Resolving disputes with builders

8 March, 2016
by: Cripps Pemberton Greenish

The UK home improvement market is reported to be worth in excess of £14 billion each year. In light of the costs associated with buying a larger property, it is not surprising that refurbishing or expanding your own home is seen as an attractive alternative. But before you instruct a builder make sure you both know exactly what is expected to avoid costly disputes.

We suggest some tips on avoiding disputes and offers advice to those already in difficulties.


Don’t rush in

The most important thing you can do to avoid a dispute is to plan the work carefully. Regardless of the size of the project, it is vital both parties should clearly understand the work that is required and the price being paid for that work. This should be recorded in a contract. Any changes to the scope of the work should also be agreed and the price documented.

Whilst this may sound obvious, one of the major reasons for breakdowns between clients and builders is their having a different understanding of the job being done.


Communicate with each other

Throughout the project, check progress regularly, keep a dialogue going and raise any issues as soon as they arise. If an agreement is reached over a particular issue (this may include an agreement to make an extra payment), record this in writing.

Agreeing to pay money at certain agreed stages can act as a useful reminder – giving both parties the chance to review work undertaken and approve this before moving on to the next stage.

On completion, refer back to the contract and make sure you are happy with the work, that the area has been cleared up and that you have received all relevant certificates. Draw up a list of any snagging issues and, once they have been attended to, make the final payment.


Substandard work

As well as any rights under the terms of the contract, under the Consumer Rights Act 2015 (“the Act”), which came into force on 1 October 2015, every contract to supply a service will include a term that the trader must perform the service with reasonable skill and care.

If the builder fails to do what was agreed, for example by using the wrong specification of materials or the work is not of satisfactory quality, then they are in breach of contract and there are a range of options available to you under the Act or otherwise. These include the right to require the trader to perform the service again and the right to a price reduction. Do not pay for any disputed work as you may be deemed to have accepted it.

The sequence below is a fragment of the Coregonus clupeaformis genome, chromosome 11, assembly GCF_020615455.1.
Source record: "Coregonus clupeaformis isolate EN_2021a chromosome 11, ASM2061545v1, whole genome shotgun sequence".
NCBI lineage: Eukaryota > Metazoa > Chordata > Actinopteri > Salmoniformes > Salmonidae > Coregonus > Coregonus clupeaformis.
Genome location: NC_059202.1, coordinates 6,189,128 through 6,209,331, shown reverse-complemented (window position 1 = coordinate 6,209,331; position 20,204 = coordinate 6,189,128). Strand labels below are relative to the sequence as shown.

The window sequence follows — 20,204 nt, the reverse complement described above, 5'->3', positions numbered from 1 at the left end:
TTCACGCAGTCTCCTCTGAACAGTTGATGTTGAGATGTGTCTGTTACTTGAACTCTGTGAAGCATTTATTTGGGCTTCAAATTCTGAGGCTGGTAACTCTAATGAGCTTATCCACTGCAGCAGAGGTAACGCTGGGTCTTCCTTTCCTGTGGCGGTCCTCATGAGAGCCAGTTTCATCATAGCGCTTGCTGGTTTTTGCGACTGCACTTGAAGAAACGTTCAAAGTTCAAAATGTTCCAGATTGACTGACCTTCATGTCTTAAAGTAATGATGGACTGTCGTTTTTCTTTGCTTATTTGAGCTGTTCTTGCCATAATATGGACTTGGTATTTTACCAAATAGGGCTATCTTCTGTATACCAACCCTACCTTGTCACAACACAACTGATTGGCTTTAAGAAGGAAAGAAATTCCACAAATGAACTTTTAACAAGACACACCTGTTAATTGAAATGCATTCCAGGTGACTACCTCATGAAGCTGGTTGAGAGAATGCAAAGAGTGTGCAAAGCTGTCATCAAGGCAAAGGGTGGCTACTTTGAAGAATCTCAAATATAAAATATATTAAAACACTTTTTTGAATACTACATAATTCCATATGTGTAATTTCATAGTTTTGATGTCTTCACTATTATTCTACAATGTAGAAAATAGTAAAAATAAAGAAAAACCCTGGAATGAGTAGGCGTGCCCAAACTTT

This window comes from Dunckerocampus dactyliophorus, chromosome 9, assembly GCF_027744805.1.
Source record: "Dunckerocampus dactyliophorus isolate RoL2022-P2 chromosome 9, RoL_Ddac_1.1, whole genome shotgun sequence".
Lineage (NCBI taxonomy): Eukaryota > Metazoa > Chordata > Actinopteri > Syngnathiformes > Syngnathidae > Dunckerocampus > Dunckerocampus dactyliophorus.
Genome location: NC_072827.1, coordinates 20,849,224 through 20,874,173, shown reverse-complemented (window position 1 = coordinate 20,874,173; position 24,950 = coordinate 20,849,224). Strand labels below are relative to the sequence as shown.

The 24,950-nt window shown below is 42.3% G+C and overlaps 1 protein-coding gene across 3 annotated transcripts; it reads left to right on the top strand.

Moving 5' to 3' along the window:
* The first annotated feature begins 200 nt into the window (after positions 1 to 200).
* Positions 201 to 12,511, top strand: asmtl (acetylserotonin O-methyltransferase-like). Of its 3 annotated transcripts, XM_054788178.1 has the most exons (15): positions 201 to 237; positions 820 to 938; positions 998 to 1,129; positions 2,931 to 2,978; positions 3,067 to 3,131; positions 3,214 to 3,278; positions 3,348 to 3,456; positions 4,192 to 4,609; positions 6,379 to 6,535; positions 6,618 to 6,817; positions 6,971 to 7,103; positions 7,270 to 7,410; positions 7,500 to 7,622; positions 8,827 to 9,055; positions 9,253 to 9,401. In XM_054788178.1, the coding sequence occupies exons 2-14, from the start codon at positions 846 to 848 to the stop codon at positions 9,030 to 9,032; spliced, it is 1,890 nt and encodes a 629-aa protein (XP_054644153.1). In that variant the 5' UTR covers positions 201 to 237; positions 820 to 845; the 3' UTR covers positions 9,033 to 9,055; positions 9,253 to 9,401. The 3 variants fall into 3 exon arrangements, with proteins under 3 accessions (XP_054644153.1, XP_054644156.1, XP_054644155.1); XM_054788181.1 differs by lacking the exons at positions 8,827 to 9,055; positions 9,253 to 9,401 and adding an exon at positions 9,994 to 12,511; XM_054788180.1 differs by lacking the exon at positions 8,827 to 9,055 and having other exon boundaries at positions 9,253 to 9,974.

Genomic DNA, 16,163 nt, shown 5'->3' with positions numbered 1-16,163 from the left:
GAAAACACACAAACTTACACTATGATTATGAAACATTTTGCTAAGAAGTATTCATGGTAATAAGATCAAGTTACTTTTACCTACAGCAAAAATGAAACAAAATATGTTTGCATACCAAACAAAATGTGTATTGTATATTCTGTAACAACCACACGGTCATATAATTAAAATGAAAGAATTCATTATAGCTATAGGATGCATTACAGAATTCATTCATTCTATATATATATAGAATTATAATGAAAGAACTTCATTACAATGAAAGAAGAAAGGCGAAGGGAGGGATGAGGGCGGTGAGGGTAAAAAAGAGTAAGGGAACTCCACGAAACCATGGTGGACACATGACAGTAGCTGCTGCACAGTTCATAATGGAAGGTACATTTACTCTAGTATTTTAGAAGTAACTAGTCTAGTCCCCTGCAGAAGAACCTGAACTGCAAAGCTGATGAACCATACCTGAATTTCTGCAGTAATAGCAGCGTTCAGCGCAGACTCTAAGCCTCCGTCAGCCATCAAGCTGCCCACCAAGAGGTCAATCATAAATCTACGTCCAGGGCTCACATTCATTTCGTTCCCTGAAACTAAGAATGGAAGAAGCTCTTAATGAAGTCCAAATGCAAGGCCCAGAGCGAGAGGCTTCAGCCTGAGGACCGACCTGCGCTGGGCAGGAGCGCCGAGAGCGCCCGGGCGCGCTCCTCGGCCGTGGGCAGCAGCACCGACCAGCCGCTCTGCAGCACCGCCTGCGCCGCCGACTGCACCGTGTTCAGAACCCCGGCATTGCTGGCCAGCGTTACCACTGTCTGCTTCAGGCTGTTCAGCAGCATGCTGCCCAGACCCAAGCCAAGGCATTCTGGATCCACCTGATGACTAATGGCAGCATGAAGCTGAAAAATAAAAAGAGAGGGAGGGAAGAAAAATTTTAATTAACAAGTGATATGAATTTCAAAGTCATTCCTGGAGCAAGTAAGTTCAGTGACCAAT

If the builder fails to address the problem by a deadline set by you then you may be entitled to instruct a third party to do the work and claim the cost from your original builder, depending on how much you have already paid. Before doing so you should obtain quotes from other builders and let your contracted builder see how much you will be claiming if they do not put the problem right. If a defect with the work crops up after completion, check whether the work is covered by a guarantee.


Incomplete work

If the builder leaves site before finishing the job they have failed to complete their side of the bargain and will be in breach of contract. There may be a dispute as to how much is payable for the partially completed work. If you have been making staged payments this will be easier to ascertain. If you paid the builder in advance of work then you will be entitled to a refund. If the builder is insolvent then you may have some difficulty getting the money back. This is where an insurance-backed guarantee will be useful if you obtained one at the outset.



If the time for performance is not fixed by the contract then, under the Act, the trader must perform it within a reasonable time. If they fail to complete the works on time or they take longer than is reasonable, you may have a claim against the builder for financial losses suffered as a result of the delay.



At the end of the project a builder may demand more money than previously agreed. This is why it is preferable to have a written agreement in place which you can refer back to setting out what price was agreed and what for. Any price variations for extra work or amended work should have been agreed in writing before the work was done. In the absence of such an agreement but you were aware of the changes then a reasonable price will need to be negotiated.


Formal action

If the builder does not put right any problems, consider contacting their trade association or seeking legal advice. A solicitor’s letter to the builder and the threat of legal proceedings should encourage them to take the matter more seriously.

Before getting any remedial work done by an alternative contractor, collect evidence of the problem such as photographs or an expert report. These will assist if court proceedings are necessary to recover any losses you have suffered as a result of the builder’s breaches of contract.

If legal proceedings are necessary, get legal advice before issuing a claim to discuss whether you have a good case and to ensure that you put your best case forward. It is also worth considering whether the builder has sufficient assets to make them worth pursuing.